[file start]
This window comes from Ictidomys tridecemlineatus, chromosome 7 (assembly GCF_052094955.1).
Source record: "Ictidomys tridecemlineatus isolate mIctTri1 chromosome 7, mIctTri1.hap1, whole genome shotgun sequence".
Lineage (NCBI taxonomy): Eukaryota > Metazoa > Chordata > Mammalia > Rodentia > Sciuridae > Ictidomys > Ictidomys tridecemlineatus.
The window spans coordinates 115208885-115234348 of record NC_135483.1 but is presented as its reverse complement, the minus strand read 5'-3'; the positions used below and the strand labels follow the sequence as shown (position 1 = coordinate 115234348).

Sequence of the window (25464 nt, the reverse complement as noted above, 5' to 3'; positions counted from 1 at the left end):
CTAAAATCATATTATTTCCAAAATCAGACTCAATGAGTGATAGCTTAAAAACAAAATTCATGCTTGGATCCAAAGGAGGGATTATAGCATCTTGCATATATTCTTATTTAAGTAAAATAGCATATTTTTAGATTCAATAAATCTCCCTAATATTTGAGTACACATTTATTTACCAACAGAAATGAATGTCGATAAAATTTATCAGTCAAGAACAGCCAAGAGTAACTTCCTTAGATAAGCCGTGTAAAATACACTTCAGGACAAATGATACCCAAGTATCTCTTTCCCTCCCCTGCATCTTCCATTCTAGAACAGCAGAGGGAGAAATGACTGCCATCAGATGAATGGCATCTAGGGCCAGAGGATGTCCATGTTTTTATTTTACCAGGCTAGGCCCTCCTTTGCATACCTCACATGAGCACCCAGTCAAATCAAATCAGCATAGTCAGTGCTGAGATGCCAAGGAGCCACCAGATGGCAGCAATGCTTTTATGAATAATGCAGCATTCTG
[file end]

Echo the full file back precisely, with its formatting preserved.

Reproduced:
This window comes from Ictidomys tridecemlineatus, chromosome 7 (assembly GCF_052094955.1).
Source record: "Ictidomys tridecemlineatus isolate mIctTri1 chromosome 7, mIctTri1.hap1, whole genome shotgun sequence".
Lineage (NCBI taxonomy): Eukaryota > Metazoa > Chordata > Mammalia > Rodentia > Sciuridae > Ictidomys > Ictidomys tridecemlineatus.
The window spans coordinates 115208885-115234348 of record NC_135483.1 but is presented as its reverse complement, the minus strand read 5'-3'; the positions used below and the strand labels follow the sequence as shown (position 1 = coordinate 115234348).

Sequence of the window (25464 nt, the reverse complement as noted above, 5' to 3'; positions counted from 1 at the left end):
CTAAAATCATATTATTTCCAAAATCAGACTCAATGAGTGATAGCTTAAAAACAAAATTCATGCTTGGATCCAAAGGAGGGATTATAGCATCTTGCATATATTCTTATTTAAGTAAAATAGCATATTTTTAGATTCAATAAATCTCCCTAATATTTGAGTACACATTTATTTACCAACAGAAATGAATGTCGATAAAATTTATCAGTCAAGAACAGCCAAGAGTAACTTCCTTAGATAAGCCGTGTAAAATACACTTCAGGACAAATGATACCCAAGTATCTCTTTCCCTCCCCTGCATCTTCCATTCTAGAACAGCAGAGGGAGAAATGACTGCCATCAGATGAATGGCATCTAGGGCCAGAGGATGTCCATGTTTTTATTTTACCAGGCTAGGCCCTCCTTTGCATACCTCACATGAGCACCCAGTCAAATCAAATCAGCATAGTCAGTGCTGAGATGCCAAGGAGCCACCAGATGGCAGCAATGCTTTTATGAATAATGCAGCATTCTG